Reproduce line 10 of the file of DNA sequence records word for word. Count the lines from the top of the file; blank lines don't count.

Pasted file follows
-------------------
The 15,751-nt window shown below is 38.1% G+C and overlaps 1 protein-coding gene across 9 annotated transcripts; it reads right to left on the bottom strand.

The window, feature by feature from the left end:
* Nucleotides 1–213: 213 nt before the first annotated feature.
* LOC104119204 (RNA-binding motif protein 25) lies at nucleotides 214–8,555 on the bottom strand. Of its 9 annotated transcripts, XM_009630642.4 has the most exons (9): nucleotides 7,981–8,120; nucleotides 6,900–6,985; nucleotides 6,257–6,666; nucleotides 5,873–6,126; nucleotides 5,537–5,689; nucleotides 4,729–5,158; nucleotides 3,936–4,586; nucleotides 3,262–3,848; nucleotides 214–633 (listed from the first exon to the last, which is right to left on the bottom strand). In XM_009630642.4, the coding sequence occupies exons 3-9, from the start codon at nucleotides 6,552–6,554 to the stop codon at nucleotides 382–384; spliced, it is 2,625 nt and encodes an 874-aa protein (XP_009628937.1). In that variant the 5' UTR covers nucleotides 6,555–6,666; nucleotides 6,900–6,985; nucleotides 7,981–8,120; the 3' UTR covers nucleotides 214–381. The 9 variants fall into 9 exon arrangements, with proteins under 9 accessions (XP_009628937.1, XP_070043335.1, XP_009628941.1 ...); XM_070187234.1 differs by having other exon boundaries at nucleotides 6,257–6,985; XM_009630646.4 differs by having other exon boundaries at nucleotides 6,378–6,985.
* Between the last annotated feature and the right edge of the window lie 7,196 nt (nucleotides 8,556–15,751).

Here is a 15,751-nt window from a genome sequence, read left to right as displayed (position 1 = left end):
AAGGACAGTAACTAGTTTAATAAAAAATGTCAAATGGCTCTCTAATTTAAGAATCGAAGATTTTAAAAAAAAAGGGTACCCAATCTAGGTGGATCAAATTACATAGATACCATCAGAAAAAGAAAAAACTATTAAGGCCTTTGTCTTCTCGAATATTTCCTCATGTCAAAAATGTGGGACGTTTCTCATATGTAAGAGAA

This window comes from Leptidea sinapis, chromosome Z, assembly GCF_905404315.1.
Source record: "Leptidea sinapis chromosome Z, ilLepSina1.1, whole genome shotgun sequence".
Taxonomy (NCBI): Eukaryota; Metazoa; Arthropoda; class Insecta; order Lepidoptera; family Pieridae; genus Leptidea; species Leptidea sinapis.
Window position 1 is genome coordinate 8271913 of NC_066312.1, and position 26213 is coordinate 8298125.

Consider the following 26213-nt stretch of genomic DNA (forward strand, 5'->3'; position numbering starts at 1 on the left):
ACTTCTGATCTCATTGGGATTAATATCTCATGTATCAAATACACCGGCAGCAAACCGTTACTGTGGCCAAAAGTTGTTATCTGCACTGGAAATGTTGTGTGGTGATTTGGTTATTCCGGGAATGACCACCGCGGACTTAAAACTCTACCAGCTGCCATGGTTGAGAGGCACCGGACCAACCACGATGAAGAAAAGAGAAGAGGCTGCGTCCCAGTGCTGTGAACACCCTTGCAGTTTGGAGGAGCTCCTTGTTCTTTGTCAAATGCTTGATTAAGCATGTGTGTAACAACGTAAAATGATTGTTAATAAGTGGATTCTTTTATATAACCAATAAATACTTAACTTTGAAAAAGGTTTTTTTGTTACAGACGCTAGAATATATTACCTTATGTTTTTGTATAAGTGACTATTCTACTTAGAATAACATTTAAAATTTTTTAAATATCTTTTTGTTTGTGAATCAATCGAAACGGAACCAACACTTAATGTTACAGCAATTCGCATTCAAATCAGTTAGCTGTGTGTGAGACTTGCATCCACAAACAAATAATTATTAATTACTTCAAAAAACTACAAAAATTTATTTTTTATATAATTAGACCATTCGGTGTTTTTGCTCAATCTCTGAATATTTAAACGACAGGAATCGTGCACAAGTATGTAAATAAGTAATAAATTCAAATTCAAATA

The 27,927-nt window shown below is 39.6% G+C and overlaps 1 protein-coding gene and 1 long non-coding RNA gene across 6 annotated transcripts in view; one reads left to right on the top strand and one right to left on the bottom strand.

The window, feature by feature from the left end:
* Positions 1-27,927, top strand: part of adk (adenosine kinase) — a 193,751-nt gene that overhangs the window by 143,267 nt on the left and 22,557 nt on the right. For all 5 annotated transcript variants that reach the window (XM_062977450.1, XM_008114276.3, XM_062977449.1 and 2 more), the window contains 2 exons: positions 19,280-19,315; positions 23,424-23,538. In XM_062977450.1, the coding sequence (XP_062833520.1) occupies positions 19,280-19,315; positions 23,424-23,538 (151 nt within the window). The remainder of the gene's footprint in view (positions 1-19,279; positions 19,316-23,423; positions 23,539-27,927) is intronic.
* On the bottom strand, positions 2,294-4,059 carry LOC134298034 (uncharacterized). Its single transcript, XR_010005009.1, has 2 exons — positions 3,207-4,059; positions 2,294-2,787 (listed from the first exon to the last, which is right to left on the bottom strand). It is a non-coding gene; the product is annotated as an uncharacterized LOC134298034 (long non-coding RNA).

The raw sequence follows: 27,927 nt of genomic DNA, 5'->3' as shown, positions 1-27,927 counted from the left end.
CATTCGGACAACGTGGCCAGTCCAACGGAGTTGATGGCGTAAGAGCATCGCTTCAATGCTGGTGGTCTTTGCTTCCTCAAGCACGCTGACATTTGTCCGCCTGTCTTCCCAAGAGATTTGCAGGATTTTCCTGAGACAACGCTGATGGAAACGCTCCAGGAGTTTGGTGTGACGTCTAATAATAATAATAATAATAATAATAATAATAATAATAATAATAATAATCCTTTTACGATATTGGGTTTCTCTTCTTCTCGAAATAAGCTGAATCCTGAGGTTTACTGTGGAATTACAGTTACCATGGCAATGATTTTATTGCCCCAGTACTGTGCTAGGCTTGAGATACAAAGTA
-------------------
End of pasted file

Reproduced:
Taxonomy (NCBI): Eukaryota; Metazoa; Arthropoda; class Insecta; order Lepidoptera; family Pieridae; genus Leptidea; species Leptidea sinapis.